When I was a child growing up in Calcutta, traveling circuses would come to town every winter. My grandfather would take me to see at least one show each year — it was a special something we did together. In the dusty grounds of Park Circus, sitting on wooden benches under the colorful big top, stuffing my mouth with popcorn or candy floss, round-eyed in wonder — it was an annual ritual.
The circuses those days were old-school.
There were tigers jumping through rings of fire, elephants balancing on rubber balls, clowns with the painted red noses making corny jokes. The acrobats and trapeze artists, however, were always my favorite.
One year, the Grand Russian Circus came to town. It was the first time I had been to a circus with no animals. At that time in my life, it hadn’t yet occurred to me to be concerned about the welfare of circus animals. I didn’t know that there would soon be a move to end animal cruelty by banning animal acts in circuses in many parts of the world. But I did know that I had watched something enhanced, not diminished, by the absence of animals (and incidentally, obvious clown acts). The finesse ensconcing the effortless skill of the performers entranced me. I knew this was the circus of the future.
Cirque Du Soleil’s Kurios – A Cabinet of Curiosities is the ultimate evolution of that circus of the future.
In recent months, Cirque has ventured into the arena of story-telling, including an appearance on Broadway with Paramour. Toruk, inspired by the blockbuster movie Avatar, has been touring the United States, and I went to see it. It was a technically perfect performance, but I found that the storyline rather detracted from it. The physical movements of the aliens in the world of Toruk are far beyond normal human ability, and the artistes executed this flawlessly.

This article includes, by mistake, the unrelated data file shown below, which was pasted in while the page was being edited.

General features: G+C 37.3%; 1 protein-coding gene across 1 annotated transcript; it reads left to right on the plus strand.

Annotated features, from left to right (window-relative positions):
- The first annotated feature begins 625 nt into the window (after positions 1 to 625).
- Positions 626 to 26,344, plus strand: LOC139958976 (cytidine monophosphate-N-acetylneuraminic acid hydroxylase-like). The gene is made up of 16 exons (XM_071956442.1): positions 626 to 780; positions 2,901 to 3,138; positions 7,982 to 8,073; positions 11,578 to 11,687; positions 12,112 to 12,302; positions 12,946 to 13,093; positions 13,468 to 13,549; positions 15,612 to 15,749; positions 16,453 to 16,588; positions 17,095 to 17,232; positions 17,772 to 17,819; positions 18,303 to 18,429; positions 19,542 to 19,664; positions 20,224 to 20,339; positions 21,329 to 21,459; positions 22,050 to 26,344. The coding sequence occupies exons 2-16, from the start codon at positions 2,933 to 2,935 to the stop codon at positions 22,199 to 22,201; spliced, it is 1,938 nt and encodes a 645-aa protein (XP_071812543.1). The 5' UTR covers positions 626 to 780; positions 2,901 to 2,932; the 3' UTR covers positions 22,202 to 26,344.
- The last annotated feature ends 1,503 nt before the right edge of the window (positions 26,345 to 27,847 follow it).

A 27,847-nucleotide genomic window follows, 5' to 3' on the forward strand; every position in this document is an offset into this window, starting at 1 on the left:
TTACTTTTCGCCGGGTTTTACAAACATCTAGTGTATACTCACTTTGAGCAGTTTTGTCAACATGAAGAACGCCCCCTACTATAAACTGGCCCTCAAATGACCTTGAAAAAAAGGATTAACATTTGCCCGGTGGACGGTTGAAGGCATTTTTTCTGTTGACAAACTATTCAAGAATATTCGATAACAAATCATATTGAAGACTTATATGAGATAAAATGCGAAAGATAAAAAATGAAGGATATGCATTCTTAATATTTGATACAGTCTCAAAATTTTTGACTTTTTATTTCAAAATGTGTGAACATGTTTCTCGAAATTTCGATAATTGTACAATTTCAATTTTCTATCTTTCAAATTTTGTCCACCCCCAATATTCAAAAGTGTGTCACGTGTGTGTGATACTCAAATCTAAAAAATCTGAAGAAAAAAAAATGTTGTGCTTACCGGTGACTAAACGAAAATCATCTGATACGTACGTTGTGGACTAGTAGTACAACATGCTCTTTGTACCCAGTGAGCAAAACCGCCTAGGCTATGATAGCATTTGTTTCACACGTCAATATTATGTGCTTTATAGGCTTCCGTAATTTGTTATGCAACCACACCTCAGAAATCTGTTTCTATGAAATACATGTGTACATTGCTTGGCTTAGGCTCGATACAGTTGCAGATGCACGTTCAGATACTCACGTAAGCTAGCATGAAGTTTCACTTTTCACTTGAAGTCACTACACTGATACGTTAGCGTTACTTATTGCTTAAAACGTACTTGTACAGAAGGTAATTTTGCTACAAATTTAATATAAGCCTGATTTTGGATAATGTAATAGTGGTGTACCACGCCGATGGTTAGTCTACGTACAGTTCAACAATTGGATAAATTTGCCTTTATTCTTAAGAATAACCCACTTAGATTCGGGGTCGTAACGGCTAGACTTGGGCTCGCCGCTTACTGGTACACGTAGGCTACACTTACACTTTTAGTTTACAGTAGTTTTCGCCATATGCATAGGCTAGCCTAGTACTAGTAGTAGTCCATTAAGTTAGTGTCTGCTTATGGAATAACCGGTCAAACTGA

But the structure of the story made these acts seem normal, rather than superhuman. Much of the wonder was lost.
With Kurios, its 35th production since 1984, Cirque du Soleil sticks closer to its roots. Act follows act of extraordinary physical achievement. The whole is presented with an elegant sophistication beyond what I have seen in past Cirque performances.
The audience is dazzled by the traditional acts we have come to expect from Cirque — acrobats, trapeze artists, aerialists, contortionists, jugglers, balance artists — every act more inspired than you have seen before. The elaborate costumes, a fusion of old Victorian and science fiction, are the perfect finishing touch.
It is difficult to pick out my favorite acts, since there are so many contenders. The fluid contortionists, dressed in reptilian costumes, performing on a giant mechanical hand. The balancing act set in the Mad Hatter’s tea party, where an impossibly tall tower of chairs climbs up to meet its mirror image descending from the heights. The miniature aristocratic lady personifying elegance as she glides on and off stage in several scenes. The mini-drama performed by an artiste’s hands, projects on an old-fashioned dirigible floating above the stage. The trapeze grand finale, set in a simulated aquatic world.
The very nature of circus is that it cannot be described in words. You have to see it for yourself. Kurios runs at Randall’s Island in NYC through November 27th. Don’t miss it!